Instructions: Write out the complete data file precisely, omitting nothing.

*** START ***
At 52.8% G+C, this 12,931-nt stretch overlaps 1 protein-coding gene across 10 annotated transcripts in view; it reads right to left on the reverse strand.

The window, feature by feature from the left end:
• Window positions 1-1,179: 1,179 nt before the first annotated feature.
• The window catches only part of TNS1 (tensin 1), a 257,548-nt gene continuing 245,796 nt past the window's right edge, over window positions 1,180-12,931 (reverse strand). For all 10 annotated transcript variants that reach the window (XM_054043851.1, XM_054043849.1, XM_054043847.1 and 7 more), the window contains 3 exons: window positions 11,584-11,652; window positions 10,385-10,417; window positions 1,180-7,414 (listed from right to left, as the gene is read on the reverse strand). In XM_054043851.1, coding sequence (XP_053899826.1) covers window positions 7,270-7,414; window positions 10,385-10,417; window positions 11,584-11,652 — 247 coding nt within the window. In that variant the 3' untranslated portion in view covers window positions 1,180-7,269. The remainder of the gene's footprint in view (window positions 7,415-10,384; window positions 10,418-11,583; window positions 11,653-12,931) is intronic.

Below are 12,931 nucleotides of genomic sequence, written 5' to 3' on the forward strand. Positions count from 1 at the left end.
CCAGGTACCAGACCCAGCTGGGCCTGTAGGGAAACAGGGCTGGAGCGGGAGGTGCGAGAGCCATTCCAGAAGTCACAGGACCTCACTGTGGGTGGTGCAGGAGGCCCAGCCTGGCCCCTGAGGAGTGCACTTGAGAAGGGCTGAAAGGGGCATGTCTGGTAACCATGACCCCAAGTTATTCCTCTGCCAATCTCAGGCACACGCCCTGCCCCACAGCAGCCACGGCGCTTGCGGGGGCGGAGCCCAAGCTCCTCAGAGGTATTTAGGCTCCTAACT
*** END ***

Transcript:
At 52.8% G+C, this 12,931-nt stretch overlaps 1 protein-coding gene across 10 annotated transcripts in view; it reads right to left on the reverse strand.

The window, feature by feature from the left end:
• Window positions 1-1,179: 1,179 nt before the first annotated feature.
• The window catches only part of TNS1 (tensin 1), a 257,548-nt gene continuing 245,796 nt past the window's right edge, over window positions 1,180-12,931 (reverse strand). For all 10 annotated transcript variants that reach the window (XM_054043851.1, XM_054043849.1, XM_054043847.1 and 7 more), the window contains 3 exons: window positions 11,584-11,652; window positions 10,385-10,417; window positions 1,180-7,414 (listed from right to left, as the gene is read on the reverse strand). In XM_054043851.1, coding sequence (XP_053899826.1) covers window positions 7,270-7,414; window positions 10,385-10,417; window positions 11,584-11,652 — 247 coding nt within the window. In that variant the 3' untranslated portion in view covers window positions 1,180-7,269. The remainder of the gene's footprint in view (window positions 7,415-10,384; window positions 10,418-11,583; window positions 11,653-12,931) is intronic.

Below are 12,931 nucleotides of genomic sequence, written 5' to 3' on the forward strand. Positions count from 1 at the left end.
CCAGGTACCAGACCCAGCTGGGCCTGTAGGGAAACAGGGCTGGAGCGGGAGGTGCGAGAGCCATTCCAGAAGTCACAGGACCTCACTGTGGGTGGTGCAGGAGGCCCAGCCTGGCCCCTGAGGAGTGCACTTGAGAAGGGCTGAAAGGGGCATGTCTGGTAACCATGACCCCAAGTTATTCCTCTGCCAATCTCAGGCACACGCCCTGCCCCACAGCAGCCACGGCGCTTGCGGGGGCGGAGCCCAAGCTCCTCAGAGGTATTTAGGCTCCTAACT